The health care issues in rural New York are at a critical juncture at a time when the economy of many communities is failing or on the brink of collapse. The rural health care crisis and upstate economic crisis are tightly interrelated, and the solution to both may lie in considering them together.
The problem is due to the physical distances and the aging demographics. Rural residents are older, poorer and sicker and more than 30 percent live alone. This makes them more vulnerable to timely access to routine and emergency care. Delaying treatment results in more advanced disease and worse outcomes.
Currently, there are a half million uninsured rural residents. This number increases every year as private insurance is less available, farm families have less access to employer-based insurance and Medicaid is less accessible.
Many upstate hospitals are on the brink of collapse. They have significant manpower shortages, because they are unable to attract physicians, nurses, mental health and emergency workers. Furthermore, every time a health care professional leaves a rural community, there is an additional loss of approximately $100,000 to the local economy.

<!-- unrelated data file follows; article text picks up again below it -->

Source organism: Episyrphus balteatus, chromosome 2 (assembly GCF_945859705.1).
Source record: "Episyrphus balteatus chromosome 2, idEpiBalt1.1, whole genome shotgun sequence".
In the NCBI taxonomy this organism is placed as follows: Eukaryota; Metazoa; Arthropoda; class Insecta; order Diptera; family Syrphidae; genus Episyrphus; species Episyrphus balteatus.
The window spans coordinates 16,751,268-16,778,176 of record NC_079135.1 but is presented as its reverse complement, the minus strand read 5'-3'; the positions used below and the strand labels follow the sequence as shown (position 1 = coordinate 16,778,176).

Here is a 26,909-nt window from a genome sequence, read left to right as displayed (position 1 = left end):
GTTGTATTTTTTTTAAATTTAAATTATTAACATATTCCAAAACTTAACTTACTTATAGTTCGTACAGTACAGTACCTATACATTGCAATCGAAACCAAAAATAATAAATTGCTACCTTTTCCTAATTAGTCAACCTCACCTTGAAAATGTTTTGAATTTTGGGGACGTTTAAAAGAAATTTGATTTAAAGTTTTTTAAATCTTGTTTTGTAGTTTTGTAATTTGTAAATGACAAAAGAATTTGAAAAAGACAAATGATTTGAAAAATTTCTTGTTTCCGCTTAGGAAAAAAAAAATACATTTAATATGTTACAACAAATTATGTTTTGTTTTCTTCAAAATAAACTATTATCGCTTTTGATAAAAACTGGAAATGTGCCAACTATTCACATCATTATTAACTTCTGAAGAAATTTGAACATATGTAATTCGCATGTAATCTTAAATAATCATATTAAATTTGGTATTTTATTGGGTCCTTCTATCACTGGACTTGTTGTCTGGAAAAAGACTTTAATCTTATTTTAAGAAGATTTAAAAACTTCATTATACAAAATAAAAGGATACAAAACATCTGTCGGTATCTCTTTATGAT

The impact of the crisis on large and small businesses has been devastating. Large businesses with yearly premium increases of 15 percent are non-competitive in the marketplace. Small businesses cannot afford to provide health care for their employees and their families, so they cannot effectively recruit talented people.
Medicaid has been strangling county budgets throughout the state. But there are real solutions. We can deliver care across large distances with new technology. In Kansas, tele-health is connecting rural residents with providers. Tele-video programs train providers and help in diagnoses and disease management. In Utah, tele-pharmacy links pharmacies in remote locations helping residents get access to prescription drugs. Distance online learning can attract nursing students, allowing them to stay close to home while earning their degree. We can provide incentives for medical students and residents from our SUNY schools and hospitals to practice in rural counties.
Health care is one of the state's largest employers with both direct and indirect jobs accounting for billions of dollars in wages and benefits to the economy. One out of every 10 upstate workers is in health care and 13 percent of the private sector jobs in this state are health care. Health care workers and employers pay millions in taxes further supporting economic growth.
For every 100 health care jobs, there are 35 additional jobs added to the local community. Good health care attracts new employers, a highly educated work force, young families, millions in federal funding and provides good jobs. Health care is essential for the growth of new businesses and for the prosperity of established ones.
Investment in rural health care is good medicine, both for the health of state residents and for the ailing upstate economy.
Jon R. Cohen, M.D., is chief medical officer of North Shore-Long Island Jewish Health System.